We’ve written about different types of office spaces previously. I know that I’ve definitely seen more than my fair share of office spaces over the years.
From downright ugly call centres modelled on a ‘battery hen cage’ setups, to the most chic and über cool advertising agencies and design studios complete with beanbags, boardroom tables suspended from the ceiling by industrial-strength chains, and meeting rooms separated by back-lit, glass-brick aquariums.
Of course, there are some offices with a gorgeous European-style foyer, but when you take a peak behind the granite reception desk, waterfall and built-in flat screens, all you’ll find are boring cubicles with minimal natural light, and a team of miserable people.
So what type of office is right for your business?
If your business is growing, you need to think about what is a suitable office space for you and your team. Should you invest in a conventional office space, or would a remote office suit your needs better?
At RecruitLoop, many of our distributed team work remotely and our ‘HQ’ is located inside a very cool co-working space in the middle of San Francisco. Talk about having the best of both worlds – our own private team space as well as the chance to schmooze with members from other fast-growing companies.
Think about the pros and cons of having your own office space. Sure many of us have grand visions of having a building with our company name lit up in lights every night. But between that and working at the kitchen table, there are literally hundreds of different options.
Our friends at UK-based Make it Cheaper have put together an awesome Infographic outlining how although choosing an office space can seem daunting, selecting the right one will ensure your business continues to succeed.
Editor’s Note: This is a guest post by Andrew Crebar from Sapling. His opinions are his own.
In a world that is more transparent and connected than ever, it’s becoming increasingly clear that employer brands are defined by employee experiences, not marketing teams.
‘Employer Brand’ is basically a fancy term to describe a company’s reputation in the talent market. And the truth is that the employee voice is perceived as more trustworthy than the CEO – so supporting employee success and general well-being is a mission-critical element in attracting and retaining talent.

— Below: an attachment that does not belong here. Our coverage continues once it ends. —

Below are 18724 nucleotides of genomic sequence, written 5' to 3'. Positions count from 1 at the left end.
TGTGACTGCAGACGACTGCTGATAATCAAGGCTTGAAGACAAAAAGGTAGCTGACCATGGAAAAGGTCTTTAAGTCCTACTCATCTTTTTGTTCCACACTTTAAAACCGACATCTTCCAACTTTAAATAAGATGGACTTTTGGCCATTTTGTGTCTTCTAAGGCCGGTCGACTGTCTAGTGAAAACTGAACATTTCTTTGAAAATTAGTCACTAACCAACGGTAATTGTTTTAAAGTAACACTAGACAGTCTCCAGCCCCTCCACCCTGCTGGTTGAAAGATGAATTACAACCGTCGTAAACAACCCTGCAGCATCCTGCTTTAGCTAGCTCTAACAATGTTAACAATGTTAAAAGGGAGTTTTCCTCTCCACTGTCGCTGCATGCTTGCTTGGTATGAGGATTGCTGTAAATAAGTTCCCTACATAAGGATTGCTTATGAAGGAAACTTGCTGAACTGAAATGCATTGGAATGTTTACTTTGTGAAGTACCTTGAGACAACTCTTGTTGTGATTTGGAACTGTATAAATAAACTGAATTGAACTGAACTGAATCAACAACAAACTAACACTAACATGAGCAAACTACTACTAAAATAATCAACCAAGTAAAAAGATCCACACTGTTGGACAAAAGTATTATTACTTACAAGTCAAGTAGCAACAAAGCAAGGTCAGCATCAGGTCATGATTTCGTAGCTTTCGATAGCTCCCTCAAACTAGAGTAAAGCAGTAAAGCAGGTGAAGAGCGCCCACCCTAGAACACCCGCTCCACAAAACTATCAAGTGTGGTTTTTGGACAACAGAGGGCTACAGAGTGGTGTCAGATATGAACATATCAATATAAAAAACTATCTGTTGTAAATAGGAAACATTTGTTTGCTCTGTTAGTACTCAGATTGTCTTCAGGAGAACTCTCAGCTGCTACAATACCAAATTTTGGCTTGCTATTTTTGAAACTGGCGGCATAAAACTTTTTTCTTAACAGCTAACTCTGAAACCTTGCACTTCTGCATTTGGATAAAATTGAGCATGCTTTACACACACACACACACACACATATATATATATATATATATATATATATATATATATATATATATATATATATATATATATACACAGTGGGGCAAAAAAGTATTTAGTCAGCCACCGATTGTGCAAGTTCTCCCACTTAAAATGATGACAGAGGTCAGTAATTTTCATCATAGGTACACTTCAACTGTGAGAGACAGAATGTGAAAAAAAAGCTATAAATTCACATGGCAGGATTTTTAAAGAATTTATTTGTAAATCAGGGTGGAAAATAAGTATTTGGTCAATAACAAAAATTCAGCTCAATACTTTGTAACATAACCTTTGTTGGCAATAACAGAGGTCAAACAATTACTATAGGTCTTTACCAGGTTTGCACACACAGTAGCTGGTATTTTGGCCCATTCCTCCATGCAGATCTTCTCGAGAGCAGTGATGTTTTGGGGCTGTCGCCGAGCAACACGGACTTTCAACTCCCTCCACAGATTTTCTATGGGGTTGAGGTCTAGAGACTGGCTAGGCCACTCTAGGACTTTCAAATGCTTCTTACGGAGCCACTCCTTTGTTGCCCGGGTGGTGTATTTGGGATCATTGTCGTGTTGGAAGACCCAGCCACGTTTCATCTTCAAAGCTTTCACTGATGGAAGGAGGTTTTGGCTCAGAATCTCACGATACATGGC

This comes at a time when social media continues to find its way into every aspect of our digital lives. Reviews, comments and feedback about internal practices will eventually find their way to social channels, and 79% of today’s candidates are likely to use social media in their search.
With these two factors in mind, HR leaders need to be aware of the reputation they are crafting in the talent market and ensure they’re supporting a top-notch employer brand. This starts with solidifying your employee experience through the onboarding process.
The onboarding experience for a new employee is the most important opportunity for setting expectations on how their employee experience will be at your company.
Here are five strategies that you can implement during the employee onboarding process to build the bedrock of a robust employer brand. Read More…
In recruitment, impartiality is not just an ethical issue. It can also be a legal matter. For example if an appointment is seen as unfair and a complaint is made, or conversely if a candidate is rejected and, for whatever reason, decides to pull the discrimination card. Therefore, it is important to observe and maintain consistent standards when interviewing and evaluating candidates at all times.
Here are 5 tips to ensure you evaluate your candidates consistently: Read More…
Today’s recruiters are expected to be equal parts hunter and gatherer – to find ‘unfindable’ talent, and bring them ‘home’ to an organisation that fits.
However for the first time in history we are dealing with prospective talent from five different generations, which can prove incredibly valuable but can also present massive challenges for any growing organisation.
The five generations each have their own individual nuances, attitudes, values, and communication styles adding another layer of complexity to an organisation’s sourcing and talent attraction strategies. Read More…
Editors Note: This is a guest post by Monique Craig from Oneflare. Her opinions are her own.
If you’re struggling to find the right talent and your business goes through endless hiring cycles, this post is for you. Unfortunately, many organizations tend to sabotage their hiring strategy by publishing job descriptions which only prevent them from reaching critical recruitment goals. Ensure that you’re attracting the right type of talent by writing clear and relevant job descriptions.
Here are 6 tips to help you do that and boost the retention rate at your organization. Read More…
I had a primary school teacher who was really into clichés and metaphors.